New progressive action center website

MovingIdeas.org, sponsored by The American Prospect, is a progressive policy and action center with new resources for the continuing fight for a progressive future. MovingIdeas.org is a gateway to all things progressive: action alerts, reports, analyses, commentary, press releases, links, and more. Currently highlighted on the site is an analysis of Social Security that includes a compilation of the best resources on the issue from leading progressive policy and activist organizations.

Fighting back, fighting torture

Digby's blog says it well:
"Better keep your heads down, little wingnuts. We're OUT OF CONTROL. Who knows what we'll do next! It's quite liberating being completely out of power after hearing the right insult, browbeat and demonize us for more than 15 years. After this over the top post election end zone dance in particular, we no longer have anything to lose by making it our business to simply f--- with Republicans for the pure entertainment value. In some ways it's a kind of political insurgency. They refuse to compromise, they insist on being demeaning and crude, so all that's left is to make their lives unpleasant is a thousand little ways every single day. And the really fun part is that we represent 49% of the people so there are quite a few of us around."

And more specifically:
"I see that the right is fulminating about the Democrats' objection to torture as an American value. Yeah, it's tough, isn't it? Alberto Gonzales certainly wasn't afraid to use the word torture. In fact, he personally asked for a definition and a legal finding as to whether the president had the authority in wartime to ignore the laws against it, both American and international. Why the squeamishness about the word now? Perhaps because they have waded into quicksand on this issue and they know the only thing that will save them is if the Democrats throw them a lifeline by refusing to expose the shallow prurience of their 'values.' We should not do it. We should turn the spotlight back on those who made a fetish of morals and show them for what they are. The right is going to accuse us of not caring about winning the GWOT but we should stand tough and not flinch when we say that torture is immoral. They are now caught in the bind of having to defend it (indeed, some relish defending it) and it is indefensible on both moral and practical grounds. We should not be afraid of their bluster. It is the sign of their weakness. Let them bellow. The American people know that torture is wrong. They know. That does not mean, of course, that some don't think we should use it. Even so they know it's wrong . And because the modern Republican party has sold themselves as the party of values, this discussion leaves them uncomfortable, squirming and impatient. Their smugness has turned to waspishness. They want desperately to change the subject. This is the dawning of a new values debate and one which is far more defining for a great nation than tendentious posturing about personal sexual morality. This goes to the very core of what we, as Americans, really are. It's time for us to take that fight to those who constantly use their cramped definition of morality to bludgeon us into a corner."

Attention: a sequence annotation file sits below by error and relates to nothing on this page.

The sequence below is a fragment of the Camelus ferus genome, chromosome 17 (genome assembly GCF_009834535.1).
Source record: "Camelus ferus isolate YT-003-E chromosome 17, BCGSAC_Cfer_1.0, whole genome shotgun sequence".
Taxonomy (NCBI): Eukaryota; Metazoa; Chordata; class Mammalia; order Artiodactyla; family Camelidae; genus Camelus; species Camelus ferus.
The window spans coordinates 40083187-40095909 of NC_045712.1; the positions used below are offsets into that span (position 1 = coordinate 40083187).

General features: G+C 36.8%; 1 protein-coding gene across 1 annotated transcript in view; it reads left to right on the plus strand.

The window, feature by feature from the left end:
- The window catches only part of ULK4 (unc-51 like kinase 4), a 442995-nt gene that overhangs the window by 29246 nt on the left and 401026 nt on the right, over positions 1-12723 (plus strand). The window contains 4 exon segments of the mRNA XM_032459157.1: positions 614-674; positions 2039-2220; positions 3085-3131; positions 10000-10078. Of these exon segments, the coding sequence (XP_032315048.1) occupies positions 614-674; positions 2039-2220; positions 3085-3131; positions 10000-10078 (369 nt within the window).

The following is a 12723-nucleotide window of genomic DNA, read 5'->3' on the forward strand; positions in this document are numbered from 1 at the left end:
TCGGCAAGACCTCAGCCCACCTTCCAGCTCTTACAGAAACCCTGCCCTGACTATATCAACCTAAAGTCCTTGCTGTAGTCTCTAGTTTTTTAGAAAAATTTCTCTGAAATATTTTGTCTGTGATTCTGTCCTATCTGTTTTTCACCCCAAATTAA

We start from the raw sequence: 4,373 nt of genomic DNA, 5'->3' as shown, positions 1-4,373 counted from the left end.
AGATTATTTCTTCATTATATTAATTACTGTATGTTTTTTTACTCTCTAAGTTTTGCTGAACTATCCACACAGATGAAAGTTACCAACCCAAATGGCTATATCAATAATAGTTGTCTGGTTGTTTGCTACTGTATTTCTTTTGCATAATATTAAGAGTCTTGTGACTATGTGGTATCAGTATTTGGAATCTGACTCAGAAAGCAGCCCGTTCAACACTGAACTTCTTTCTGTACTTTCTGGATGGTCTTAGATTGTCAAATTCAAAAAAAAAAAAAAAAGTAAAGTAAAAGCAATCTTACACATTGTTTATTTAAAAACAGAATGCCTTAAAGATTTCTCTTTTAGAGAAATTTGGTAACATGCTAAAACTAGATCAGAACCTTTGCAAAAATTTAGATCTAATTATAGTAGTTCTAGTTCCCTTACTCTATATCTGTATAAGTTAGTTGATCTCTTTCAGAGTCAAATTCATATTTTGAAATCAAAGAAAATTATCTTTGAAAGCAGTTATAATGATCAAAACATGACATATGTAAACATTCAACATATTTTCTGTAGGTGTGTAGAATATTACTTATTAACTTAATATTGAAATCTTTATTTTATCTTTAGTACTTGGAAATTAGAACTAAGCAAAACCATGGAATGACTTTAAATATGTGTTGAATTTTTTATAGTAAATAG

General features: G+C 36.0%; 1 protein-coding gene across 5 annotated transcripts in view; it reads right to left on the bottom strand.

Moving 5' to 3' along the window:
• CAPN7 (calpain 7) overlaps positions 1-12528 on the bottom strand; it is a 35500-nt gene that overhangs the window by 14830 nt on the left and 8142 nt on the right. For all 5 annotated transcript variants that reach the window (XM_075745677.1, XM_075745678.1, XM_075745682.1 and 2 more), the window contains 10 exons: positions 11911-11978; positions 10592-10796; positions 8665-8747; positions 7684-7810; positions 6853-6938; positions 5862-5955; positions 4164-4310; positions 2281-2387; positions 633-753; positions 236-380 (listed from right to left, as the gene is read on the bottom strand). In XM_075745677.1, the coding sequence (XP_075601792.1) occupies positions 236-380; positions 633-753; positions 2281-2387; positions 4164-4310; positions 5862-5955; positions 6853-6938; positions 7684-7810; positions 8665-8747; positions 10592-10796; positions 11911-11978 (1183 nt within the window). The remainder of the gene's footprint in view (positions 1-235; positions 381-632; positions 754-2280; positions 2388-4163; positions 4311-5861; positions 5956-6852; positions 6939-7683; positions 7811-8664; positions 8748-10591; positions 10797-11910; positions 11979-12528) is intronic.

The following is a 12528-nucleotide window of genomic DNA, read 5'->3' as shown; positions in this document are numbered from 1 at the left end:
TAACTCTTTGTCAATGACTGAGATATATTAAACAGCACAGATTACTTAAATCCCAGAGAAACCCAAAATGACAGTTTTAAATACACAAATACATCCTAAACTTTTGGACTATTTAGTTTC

Reframing the term "pro-life"

Kos makes a great Lakoff-like suggestion:
"I wanted to pass on a term that I heard a Benedictine nun use when she was being interviewed on Bill Moyers' PBS show 'Now.' She accused those evangelicals who touted 'pro-life' positions of actually being 'pro-birth' only because they abandoned responsibility for maintaining infrastructure for deteriorating schools, health care, etc.--as well as ignoring the plethora of war dead, which always includes so many children.
I've been struggling for a term for so-called pro-lifers who look the other way on war, post-natal care, social services, death penalty, and other life and death issues.
Pro-birth. That does the trick."

What does "supporting the troops" mean?

Daily Kos writes:
"I support the troops by appreciating and recognizing the sacrifice they and their families make in serving in our Armed Forces. I support them for risking their lives for the national security of our nation. I support them BY opposing the scandalous policies of the Bush Administration in Iraq. I support them by understanding that they are not to blame for the Iraq Debacle, but among its victims. I support them by opposing the Bush policy of torture and suspension of the Geneva Conventions. I support them by denouncing war criminals, because to do otherwise is to dishonor our troops."

Defining Bias Downward

Michael Hoyt of the Columbia Journalism Review writes: